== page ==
Section 7
Chapter 6,086

Periodic subgingival antimicrobial irrigation of periodontal pockets (I) . Clinical observations

Wennström, J.L.; Heijl, L.; Dahlén, G.; Gröndahl, K.

Journal of Clinical Periodontology 14(9): 541-550


ISSN/ISBN: 0303-6979
PMID: 3479456
DOI: 10.1111/j.1600-051x.1987.tb00997.x
Accession: 006085144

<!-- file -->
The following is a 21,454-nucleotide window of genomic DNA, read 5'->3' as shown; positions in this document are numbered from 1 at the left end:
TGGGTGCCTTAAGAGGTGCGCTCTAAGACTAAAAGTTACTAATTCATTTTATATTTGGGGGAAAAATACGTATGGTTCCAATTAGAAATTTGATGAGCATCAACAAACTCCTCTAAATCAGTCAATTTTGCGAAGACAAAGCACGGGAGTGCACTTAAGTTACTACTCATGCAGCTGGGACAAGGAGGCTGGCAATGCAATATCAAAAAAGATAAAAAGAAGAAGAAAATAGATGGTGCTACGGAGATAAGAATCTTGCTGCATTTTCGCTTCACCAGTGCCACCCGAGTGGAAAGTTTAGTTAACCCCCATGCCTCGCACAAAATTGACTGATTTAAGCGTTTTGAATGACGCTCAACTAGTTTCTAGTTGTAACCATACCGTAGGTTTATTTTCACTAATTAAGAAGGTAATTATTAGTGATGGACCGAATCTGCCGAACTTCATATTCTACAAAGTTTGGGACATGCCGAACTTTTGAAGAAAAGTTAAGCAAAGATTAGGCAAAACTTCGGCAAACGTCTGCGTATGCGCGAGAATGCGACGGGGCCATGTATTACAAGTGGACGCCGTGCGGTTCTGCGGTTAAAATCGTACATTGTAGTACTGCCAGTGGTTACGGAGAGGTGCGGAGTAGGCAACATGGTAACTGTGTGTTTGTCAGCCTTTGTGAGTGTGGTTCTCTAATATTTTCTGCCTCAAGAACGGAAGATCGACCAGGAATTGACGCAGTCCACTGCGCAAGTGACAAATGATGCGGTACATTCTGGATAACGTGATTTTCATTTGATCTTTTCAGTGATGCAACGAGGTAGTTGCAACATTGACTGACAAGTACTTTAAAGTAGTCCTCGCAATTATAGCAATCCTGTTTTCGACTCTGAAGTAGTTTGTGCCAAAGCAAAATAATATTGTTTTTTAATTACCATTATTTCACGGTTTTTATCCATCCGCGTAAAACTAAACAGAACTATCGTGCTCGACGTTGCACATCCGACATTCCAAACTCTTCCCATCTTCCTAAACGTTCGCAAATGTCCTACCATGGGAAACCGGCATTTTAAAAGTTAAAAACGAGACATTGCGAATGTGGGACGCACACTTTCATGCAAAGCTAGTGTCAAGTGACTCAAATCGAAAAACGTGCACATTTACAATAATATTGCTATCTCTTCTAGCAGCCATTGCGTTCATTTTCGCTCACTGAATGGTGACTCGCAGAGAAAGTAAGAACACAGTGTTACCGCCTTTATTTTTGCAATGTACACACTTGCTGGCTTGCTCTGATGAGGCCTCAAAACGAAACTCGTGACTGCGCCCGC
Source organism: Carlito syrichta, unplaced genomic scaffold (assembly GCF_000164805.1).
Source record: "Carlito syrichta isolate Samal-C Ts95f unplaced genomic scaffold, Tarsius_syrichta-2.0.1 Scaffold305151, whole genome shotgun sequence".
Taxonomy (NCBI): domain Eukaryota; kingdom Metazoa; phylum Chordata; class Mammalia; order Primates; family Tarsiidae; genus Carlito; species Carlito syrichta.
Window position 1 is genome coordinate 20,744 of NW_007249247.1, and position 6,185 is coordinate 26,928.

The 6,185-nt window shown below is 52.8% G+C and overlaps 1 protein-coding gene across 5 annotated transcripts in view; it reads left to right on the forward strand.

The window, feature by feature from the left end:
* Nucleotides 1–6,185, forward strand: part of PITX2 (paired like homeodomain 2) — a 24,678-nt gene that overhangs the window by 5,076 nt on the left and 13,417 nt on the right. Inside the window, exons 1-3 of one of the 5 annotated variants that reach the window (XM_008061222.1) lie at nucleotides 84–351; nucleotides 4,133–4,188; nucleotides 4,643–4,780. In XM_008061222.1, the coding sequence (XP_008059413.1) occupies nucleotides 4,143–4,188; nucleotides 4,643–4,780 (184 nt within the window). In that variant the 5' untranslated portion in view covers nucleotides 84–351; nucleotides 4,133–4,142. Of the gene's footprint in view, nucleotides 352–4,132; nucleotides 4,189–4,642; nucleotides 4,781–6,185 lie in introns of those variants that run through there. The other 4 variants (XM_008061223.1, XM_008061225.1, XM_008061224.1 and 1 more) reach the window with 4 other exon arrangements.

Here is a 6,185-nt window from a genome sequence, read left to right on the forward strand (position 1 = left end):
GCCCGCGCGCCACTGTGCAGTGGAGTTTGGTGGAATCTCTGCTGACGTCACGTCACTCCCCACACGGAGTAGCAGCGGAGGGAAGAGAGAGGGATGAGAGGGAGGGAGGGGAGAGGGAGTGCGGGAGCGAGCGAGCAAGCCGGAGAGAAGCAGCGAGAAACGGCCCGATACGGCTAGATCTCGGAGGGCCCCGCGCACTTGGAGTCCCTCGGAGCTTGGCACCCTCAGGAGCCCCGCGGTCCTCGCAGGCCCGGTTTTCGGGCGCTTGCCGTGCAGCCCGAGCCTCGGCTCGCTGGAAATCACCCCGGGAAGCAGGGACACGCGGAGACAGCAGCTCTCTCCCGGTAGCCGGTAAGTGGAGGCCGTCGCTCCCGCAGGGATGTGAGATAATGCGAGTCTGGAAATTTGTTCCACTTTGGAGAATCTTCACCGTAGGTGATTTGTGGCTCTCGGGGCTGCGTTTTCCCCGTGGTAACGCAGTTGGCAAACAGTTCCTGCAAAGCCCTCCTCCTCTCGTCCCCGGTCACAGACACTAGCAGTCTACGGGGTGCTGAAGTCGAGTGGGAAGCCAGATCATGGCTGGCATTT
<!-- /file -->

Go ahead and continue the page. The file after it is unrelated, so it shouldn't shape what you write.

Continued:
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The present investigation was undertaken to study the clinical effect of professionally performed periodic subgingival irrigation per se and as an adjunct to scaling and root planing. 10 patients suffering from moderate-severe periodontal disease participated in the study. Following an initial 3-month period of supervised supragingival plaque control, a total of 102 periodontal sites with probing pocket depth .gtoreq. 6 mm and "bleeding on probing" were selected and subjected to a Baseline examination comprising assessments of oral hygiene and gingival conditions, probing depths and probing attachment levels. The pockets in the various jaw quadrants were randomly assigned to one of the following treatment groups: (1) periodic subgingival irrigation with hydrogen peroxide, (2) periodic subgingival irrigation with chlorhexidine, (3) periodic subgingival irrigation with saline and (4) no subgingival treatment. During the first part of the study (baseline - 32 weeks), no mechanical debridement of the subgingival area was performed. The irrigation treatment was carried out by the operator 3 times per week during weeks 1 + 2 and 5 + 6 of the trial. In the 2nd part of the trial (32-52 weeks), the sites were subjected to scaling and root planing combined with professional irrigation during weeks 32-38. The previously non-irrigated control sites were not subjected to adjunctive irrigation when mechanically debrided. During the entire study, the patients were recalled for professional tooth cleaning once every 4 weeks. Re-examinations were carried out at 4, 6, 32, 40 and 52 weeks. The results revealed that repeated professional irrigation of unscaled periodontal pockets with chlorhexidine or hydrogen peroxide resulted in a temporarily reduced frequency of bleeding sites, but not in any clinically significant changes in probing assessments. A similar improvement of bleeding scores was observed in the saline-irrigated control group. Scaling and root planing, in combination with an optimal supragingival plaque control, resulted in a marked resolution of the clinical symptoms of periodontal disease. Adjunctive irrigation with chlorhexidine or hydrogen peroxide did not improve the healing result above and beyond that obtained after mechanical debridement alone or in combination with saline irrigation. Hence, the study failed to demonstrate that professionally performed periodic subgingival irrigation with chlorhexidine or hydrogen peroxide, used alone or in combination with thorough mechanical debridement, has a significant therapeutic effect.

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